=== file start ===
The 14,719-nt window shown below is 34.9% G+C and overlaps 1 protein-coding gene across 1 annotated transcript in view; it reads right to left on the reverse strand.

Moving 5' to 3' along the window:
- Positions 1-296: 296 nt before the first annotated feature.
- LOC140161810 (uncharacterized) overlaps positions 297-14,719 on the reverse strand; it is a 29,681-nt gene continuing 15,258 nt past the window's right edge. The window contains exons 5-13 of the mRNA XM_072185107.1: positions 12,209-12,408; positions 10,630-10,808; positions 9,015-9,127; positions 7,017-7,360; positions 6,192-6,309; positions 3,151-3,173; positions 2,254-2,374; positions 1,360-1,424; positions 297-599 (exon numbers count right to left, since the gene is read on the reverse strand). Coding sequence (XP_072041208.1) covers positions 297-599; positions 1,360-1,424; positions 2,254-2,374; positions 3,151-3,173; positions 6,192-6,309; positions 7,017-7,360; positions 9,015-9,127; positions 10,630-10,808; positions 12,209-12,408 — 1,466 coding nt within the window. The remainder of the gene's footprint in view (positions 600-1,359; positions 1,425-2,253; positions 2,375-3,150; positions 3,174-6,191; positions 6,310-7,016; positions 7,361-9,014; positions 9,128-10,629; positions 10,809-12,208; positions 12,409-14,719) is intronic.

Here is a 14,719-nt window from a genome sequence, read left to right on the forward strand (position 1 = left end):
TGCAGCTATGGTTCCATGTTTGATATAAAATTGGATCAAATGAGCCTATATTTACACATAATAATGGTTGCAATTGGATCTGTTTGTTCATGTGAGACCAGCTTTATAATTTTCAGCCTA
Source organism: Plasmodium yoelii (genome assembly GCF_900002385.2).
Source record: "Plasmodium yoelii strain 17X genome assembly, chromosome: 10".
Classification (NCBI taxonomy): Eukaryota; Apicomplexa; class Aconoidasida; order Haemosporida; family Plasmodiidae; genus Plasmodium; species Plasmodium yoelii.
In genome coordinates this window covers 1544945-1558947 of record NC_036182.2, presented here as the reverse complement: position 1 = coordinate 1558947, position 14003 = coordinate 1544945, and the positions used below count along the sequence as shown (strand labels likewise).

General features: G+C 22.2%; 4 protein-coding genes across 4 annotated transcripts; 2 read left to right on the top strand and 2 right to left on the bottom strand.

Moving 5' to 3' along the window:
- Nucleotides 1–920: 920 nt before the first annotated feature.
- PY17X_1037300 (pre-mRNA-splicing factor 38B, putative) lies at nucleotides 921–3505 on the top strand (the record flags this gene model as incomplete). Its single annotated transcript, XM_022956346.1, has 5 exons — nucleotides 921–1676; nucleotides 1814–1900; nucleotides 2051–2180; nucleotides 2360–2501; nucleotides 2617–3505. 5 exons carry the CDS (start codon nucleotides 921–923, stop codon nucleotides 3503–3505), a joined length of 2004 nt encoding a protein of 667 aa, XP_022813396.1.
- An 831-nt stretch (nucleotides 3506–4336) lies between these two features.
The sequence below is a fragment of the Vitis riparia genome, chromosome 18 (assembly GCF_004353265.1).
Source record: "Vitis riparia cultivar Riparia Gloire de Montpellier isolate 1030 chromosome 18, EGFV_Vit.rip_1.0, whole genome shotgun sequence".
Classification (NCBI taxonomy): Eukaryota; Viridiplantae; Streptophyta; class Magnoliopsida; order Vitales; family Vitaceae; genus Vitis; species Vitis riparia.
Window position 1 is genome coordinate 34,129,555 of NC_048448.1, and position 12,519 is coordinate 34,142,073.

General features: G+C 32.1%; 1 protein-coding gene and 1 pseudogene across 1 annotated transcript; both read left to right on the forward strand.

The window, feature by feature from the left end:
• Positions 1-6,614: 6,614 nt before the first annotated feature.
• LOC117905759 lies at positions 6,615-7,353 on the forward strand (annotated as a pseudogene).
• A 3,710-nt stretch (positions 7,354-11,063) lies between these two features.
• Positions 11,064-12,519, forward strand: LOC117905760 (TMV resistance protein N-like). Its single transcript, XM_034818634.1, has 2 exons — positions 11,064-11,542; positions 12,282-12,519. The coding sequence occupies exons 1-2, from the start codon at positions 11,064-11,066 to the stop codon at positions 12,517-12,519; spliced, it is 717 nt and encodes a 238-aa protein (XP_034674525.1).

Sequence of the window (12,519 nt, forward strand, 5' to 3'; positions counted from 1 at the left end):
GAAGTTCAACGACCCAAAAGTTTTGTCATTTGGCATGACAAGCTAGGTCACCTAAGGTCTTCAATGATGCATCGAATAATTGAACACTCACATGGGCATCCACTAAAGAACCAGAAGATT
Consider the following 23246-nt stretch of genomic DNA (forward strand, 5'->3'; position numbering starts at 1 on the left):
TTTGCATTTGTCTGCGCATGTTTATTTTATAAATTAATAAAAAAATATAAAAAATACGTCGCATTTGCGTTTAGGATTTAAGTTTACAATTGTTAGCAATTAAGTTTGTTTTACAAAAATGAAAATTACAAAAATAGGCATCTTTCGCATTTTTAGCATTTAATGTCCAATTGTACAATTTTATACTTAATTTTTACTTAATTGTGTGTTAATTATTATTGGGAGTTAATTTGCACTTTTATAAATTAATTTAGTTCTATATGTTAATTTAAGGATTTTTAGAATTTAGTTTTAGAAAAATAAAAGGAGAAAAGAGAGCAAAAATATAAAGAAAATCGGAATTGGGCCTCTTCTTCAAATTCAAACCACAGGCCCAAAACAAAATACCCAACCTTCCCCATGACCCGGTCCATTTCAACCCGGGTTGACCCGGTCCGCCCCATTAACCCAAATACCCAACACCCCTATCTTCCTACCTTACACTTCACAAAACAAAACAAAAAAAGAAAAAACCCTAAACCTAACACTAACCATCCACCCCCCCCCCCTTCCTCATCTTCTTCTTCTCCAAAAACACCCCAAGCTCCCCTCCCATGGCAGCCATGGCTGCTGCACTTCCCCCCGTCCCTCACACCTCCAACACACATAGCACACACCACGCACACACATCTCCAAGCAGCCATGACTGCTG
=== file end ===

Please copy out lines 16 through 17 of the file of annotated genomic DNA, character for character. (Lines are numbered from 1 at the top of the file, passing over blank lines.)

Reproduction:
The sequence below is a fragment of the Vitis riparia genome, chromosome 18 (assembly GCF_004353265.1).
Source record: "Vitis riparia cultivar Riparia Gloire de Montpellier isolate 1030 chromosome 18, EGFV_Vit.rip_1.0, whole genome shotgun sequence".